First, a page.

How to Remove Paint Splatters From a Vanity
Removing paint splatters and spots is a common problem, even if you’ve used plastic tarp, painter’s tape, and other protective measures while painting. The real challenge isn’t in removing the paint spills, but it’s in doing so without removing the finish of your vanity. One of a number of solvents might work, and it’s a good idea to start with the mildest one before working your way to stronger solvents that can more easily cause damage. If you’ve tried scraping off the excess paint to no avail, here’s some tips for removing paint splatters from your vanity.
What You’ll Need
When it comes to removing paint splatters from a vanity, it’s a relatively easy task with only a few necessary “ingredients”. Here’s what you’ll need before you can start:
- Mild soap
- Bathroom cleaner
- Nail polish remover
- Paint stripper
- Soft cloths
- Cotton balls
The best time to remove paint splatters and spills is when they’re fresh. If you’ve waited too long and a skin has developed, you’ll probably find that the paint is too difficult to remove by wiping it with a cloth. If this is the case, follow these steps to remove paint.
Steps to Remove the Paint
The amount of effort needed to remove the paint relies heavily on how long it’s been there and the condition of the vanity surface. Start by cleaning the surface and paint splotches with a mild soap or bathroom cleaner. From there, scrub the entire surface gently with a soft cloth. If the paint is fresh, this may be all that’s needed to remove the splatters. If the paint has already dried completely, it will be more difficult to remove. If this is the case:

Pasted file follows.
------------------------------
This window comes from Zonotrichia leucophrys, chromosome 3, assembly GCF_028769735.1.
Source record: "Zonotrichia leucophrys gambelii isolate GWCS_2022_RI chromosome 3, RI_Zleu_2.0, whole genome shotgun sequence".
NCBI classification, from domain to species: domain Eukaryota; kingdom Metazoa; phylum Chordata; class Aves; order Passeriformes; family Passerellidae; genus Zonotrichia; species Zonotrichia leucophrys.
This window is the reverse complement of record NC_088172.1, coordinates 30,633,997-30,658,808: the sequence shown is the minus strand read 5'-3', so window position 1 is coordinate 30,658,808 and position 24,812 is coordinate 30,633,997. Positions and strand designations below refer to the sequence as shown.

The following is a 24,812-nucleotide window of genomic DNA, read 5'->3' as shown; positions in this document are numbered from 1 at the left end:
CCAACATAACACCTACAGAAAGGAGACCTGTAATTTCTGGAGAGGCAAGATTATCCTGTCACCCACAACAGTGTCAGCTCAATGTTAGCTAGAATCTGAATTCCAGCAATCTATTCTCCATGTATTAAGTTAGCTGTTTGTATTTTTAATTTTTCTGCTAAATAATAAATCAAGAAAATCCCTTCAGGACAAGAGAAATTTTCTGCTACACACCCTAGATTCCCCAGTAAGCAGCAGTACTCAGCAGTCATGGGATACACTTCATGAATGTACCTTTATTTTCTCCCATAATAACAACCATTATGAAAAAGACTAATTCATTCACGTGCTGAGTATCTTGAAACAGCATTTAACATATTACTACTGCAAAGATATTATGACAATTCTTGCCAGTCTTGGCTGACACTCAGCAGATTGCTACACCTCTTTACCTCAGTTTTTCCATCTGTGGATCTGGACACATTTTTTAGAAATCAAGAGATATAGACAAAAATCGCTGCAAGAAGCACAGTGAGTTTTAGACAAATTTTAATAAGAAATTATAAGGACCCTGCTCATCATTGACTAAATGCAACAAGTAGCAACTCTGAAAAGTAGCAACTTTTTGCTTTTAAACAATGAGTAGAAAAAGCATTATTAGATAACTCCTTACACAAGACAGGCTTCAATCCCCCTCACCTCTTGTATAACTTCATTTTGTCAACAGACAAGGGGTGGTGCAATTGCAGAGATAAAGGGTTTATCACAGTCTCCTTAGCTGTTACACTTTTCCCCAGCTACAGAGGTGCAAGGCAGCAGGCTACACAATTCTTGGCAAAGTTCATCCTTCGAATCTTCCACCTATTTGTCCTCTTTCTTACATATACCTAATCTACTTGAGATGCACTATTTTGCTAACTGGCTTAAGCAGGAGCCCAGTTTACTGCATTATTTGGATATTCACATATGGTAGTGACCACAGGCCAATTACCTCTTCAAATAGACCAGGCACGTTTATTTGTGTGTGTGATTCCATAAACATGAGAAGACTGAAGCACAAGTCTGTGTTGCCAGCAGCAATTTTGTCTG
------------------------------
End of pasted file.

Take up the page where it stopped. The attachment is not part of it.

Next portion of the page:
- Moisten a cotton ball with nail polish remover.
- Rub it over the entire surface.
- As soon as the paint is removed, clean the surface with cleaner and water to remove any residue from the nail polish remover. (Note: if the nail polish remover is left on the surface of your vanity for too long, it can cause irreversible damage, so clean it off as soon as possible.)
- If the paint splatters remain, it may be necessary to use a paint stripper to remove it. Apply it very carefully, and spot check to avoid any damage.
- Once the paint is removed, clean the surface as usual.
Other Tips and Advice
To avoid unnecessary damage, always start with the least invasive removal method possible. From there, gradually work your way up to the paint stripper. Additionally, it’s best to spot test a hidden area of the vanity to ensure the products you’re using won’t discolor or change the finish and surface of your vanity. Finally, the longer you wait to remove the paint the more difficult it will be to get rid of. If possible, clean as you go – it’ll save you time and effort down the line.